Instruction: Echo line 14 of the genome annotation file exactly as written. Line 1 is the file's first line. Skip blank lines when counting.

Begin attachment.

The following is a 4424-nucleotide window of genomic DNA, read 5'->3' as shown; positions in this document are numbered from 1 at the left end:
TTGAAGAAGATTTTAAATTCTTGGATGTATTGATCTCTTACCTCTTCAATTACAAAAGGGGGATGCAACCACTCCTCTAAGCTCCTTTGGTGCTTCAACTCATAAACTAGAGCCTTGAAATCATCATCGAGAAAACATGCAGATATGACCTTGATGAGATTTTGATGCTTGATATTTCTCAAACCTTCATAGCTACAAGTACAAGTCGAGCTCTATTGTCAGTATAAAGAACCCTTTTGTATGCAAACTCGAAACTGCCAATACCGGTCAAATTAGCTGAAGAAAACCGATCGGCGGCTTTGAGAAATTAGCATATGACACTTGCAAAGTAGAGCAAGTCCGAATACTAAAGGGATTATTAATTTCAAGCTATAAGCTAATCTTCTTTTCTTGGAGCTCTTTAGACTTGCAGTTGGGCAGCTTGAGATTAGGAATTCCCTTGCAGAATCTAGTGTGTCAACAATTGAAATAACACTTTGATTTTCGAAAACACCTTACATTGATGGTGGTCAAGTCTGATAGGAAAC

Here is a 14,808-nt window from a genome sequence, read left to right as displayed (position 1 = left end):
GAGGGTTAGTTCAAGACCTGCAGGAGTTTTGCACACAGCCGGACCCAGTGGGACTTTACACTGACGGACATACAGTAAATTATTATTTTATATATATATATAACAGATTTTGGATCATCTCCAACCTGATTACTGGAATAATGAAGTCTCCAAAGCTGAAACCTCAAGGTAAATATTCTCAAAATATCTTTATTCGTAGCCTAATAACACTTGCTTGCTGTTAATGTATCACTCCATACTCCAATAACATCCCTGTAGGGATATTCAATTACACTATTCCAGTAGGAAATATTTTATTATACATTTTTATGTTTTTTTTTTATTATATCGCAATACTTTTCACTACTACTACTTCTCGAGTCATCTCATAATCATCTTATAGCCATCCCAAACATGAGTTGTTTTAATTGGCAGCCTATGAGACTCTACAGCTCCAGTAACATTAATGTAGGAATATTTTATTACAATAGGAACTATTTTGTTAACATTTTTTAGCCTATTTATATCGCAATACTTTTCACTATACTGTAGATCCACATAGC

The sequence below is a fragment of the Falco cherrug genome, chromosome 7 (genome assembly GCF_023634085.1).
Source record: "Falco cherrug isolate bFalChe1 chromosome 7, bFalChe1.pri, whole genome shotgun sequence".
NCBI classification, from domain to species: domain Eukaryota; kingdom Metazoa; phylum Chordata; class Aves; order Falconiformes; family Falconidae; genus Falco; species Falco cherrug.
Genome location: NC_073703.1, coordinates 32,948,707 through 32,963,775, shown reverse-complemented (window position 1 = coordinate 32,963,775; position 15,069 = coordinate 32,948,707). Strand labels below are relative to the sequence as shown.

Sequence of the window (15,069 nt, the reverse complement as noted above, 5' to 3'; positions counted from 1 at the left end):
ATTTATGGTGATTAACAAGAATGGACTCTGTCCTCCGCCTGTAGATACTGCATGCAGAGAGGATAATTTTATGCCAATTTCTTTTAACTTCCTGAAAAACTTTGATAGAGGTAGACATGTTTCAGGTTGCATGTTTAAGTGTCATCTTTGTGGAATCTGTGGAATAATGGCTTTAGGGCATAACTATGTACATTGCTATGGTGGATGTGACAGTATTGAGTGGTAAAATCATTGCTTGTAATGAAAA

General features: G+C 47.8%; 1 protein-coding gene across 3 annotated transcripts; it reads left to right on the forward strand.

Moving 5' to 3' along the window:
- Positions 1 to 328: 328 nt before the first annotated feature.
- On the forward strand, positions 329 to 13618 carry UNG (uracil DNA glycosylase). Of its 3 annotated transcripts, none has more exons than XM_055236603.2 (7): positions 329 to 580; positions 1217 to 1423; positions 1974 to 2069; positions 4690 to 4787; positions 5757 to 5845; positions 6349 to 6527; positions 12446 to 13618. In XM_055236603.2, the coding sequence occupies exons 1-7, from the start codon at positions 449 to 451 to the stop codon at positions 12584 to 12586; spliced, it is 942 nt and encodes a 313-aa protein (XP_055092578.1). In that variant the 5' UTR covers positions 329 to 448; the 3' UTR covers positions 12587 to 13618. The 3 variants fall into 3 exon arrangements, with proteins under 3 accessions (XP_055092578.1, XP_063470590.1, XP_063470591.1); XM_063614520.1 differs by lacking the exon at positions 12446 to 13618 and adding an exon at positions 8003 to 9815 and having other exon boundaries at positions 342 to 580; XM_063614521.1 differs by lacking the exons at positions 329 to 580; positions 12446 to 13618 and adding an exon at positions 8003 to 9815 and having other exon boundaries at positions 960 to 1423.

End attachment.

- On the forward strand, positions 329 to 13618 carry UNG (uracil DNA glycosylase). Of its 3 annotated transcripts, none has more exons than XM_055236603.2 (7): positions 329 to 580; positions 1217 to 1423; positions 1974 to 2069; positions 4690 to 4787; positions 5757 to 5845; positions 6349 to 6527; positions 12446 to 13618. In XM_055236603.2, the coding sequence occupies exons 1-7, from the start codon at positions 449 to 451 to the stop codon at positions 12584 to 12586; spliced, it is 942 nt and encodes a 313-aa protein (XP_055092578.1). In that variant the 5' UTR covers positions 329 to 448; the 3' UTR covers positions 12587 to 13618. The 3 variants fall into 3 exon arrangements, with proteins under 3 accessions (XP_055092578.1, XP_063470590.1, XP_063470591.1); XM_063614520.1 differs by lacking the exon at positions 12446 to 13618 and adding an exon at positions 8003 to 9815 and having other exon boundaries at positions 342 to 580; XM_063614521.1 differs by lacking the exons at positions 329 to 580; positions 12446 to 13618 and adding an exon at positions 8003 to 9815 and having other exon boundaries at positions 960 to 1423.